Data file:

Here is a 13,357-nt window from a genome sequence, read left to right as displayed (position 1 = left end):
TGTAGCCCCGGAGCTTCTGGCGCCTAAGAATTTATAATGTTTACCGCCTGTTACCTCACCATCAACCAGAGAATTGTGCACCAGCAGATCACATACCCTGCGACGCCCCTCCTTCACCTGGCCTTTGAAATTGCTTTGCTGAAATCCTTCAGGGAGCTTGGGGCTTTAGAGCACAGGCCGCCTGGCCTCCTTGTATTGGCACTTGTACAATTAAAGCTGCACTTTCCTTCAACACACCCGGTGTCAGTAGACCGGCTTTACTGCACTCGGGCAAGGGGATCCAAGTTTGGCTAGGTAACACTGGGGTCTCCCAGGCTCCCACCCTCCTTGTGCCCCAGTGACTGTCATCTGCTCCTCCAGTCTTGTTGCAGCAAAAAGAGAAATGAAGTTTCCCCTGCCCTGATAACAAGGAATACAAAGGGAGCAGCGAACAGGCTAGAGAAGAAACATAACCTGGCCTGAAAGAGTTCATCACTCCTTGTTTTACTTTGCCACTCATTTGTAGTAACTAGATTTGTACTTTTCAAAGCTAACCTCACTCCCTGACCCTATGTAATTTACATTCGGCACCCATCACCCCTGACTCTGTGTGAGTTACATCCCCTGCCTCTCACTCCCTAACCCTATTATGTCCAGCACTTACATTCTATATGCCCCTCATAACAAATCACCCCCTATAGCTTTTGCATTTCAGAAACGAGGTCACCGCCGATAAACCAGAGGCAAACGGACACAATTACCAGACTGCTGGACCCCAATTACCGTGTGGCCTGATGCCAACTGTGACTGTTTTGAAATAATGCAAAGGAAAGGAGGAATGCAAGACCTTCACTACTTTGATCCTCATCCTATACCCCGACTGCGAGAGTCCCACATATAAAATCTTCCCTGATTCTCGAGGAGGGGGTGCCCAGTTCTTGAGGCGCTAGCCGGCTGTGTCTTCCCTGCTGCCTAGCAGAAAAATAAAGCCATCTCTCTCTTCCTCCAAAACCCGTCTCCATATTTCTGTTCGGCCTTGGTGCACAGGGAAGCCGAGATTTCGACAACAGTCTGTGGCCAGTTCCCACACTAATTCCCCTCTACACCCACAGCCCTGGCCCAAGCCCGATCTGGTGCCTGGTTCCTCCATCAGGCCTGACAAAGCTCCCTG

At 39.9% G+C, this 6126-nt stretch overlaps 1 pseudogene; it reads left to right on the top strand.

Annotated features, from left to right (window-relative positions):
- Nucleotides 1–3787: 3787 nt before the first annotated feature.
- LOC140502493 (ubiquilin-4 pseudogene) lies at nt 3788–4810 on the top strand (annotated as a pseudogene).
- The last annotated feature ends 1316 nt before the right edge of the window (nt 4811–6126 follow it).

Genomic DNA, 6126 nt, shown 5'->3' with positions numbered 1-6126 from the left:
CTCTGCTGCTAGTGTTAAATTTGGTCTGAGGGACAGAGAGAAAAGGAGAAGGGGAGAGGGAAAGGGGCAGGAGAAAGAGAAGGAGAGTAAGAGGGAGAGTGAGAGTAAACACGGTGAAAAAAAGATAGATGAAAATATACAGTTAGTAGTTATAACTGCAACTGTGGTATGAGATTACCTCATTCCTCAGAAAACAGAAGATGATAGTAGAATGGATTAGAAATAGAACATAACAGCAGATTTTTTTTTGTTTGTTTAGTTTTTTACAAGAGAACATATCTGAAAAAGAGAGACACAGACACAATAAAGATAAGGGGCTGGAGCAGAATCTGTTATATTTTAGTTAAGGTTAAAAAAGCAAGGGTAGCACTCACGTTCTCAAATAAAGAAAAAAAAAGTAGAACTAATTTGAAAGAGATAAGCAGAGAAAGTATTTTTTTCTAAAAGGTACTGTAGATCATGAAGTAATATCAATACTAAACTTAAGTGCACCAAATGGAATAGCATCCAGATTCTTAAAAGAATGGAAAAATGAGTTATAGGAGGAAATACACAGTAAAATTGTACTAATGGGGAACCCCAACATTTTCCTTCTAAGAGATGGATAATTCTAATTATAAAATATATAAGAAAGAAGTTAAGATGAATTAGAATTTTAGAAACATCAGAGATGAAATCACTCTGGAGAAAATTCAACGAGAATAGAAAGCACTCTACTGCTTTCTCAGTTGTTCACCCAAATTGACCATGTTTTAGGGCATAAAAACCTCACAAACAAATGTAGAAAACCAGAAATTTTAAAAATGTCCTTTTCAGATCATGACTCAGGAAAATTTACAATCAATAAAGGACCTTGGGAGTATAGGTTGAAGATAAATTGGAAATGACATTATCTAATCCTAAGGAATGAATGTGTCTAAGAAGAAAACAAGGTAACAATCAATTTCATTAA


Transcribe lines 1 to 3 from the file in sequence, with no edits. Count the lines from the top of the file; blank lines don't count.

Here is a 13,357-nt window from a genome sequence, read left to right as displayed (position 1 = left end):
TGTAGCCCCGGAGCTTCTGGCGCCTAAGAATTTATAATGTTTACCGCCTGTTACCTCACCATCAACCAGAGAATTGTGCACCAGCAGATCACATACCCTGCGACGCCCCTCCTTCACCTGGCCTTTGAAATTGCTTTGCTGAAATCCTTCAGGGAGCTTGGGGCTTTAGAGCACAGGCCGCCTGGCCTCCTTGTATTGGCACTTGTACAATTAAAGCTGCACTTTCCTTCAACACACCCGGTGTCAGTAGACCGGCTTTACTGCACTCGGGCAAGGGGATCCAAGTTTGGCTAGGTAACACTGGGGTCTCCCAGGCTCCCACCCTCCTTGTGCCCCAGTGACTGTCATCTGCTCCTCCAGTCTTGTTGCAGCAAAAAGAGAAATGAAGTTTCCCCTGCCCTGATAACAAGGAATACAAAGGGAGCAGCGAACAGGCTAGAGAAGAAACATAACCTGGCCTGAAAGAGTTCATCACTCCTTGTTTTACTTTGCCACTCATTTGTAGTAACTAGATTTGTACTTTTCAAAGCTAACCTCACTCCCTGACCCTATGTAATTTACATTCGGCACCCATCACCCCTGACTCTGTGTGAGTTACATCCCCTGCCTCTCACTCCCTAACCCTATTATGTCCAGCACTTACATTCTATATGCCCCTCATAACAAATCACCCCCTATAGCTTTTGCATTTCAGAAACGAGGTCACCGCCGATAAACCAGAGGCAAACGGACACAATTACCAGACTGCTGGACCCCAATTACCGTGTGGCCTGATGCCAACTGTGACTGTTTTGAAATAATGCAAAGGAAAGGAGGAATGCAAGACCTTCACTACTTTGATCCTCATCCTATACCCCGACTGCGAGAGTCCCACATATAAAATCTTCCCTGATTCTCGAGGAGGGGGTGCCCAGTTCTTGAGGCGCTAGCCGGCTGTGTCTTCCCTGCTGCCTAGCAGAAAAATAAAGCCATCTCTCTCTTCCTCCAAAACCCGTCTCCATATTTCTGTTCGGCCTTGGTGCACAGGGAAGCCGAGATTTCGACAACAGTCTGTGGCCAGTTCCCACACTAATTCCCCTCTACACCCACAGCCCTGGCCCAAGCCCGATCTGGTGCCTGGTTCCTCCATCAGGCCTGACAAAGCTCCCTG

At 39.9% G+C, this 6126-nt stretch overlaps 1 pseudogene; it reads left to right on the top strand.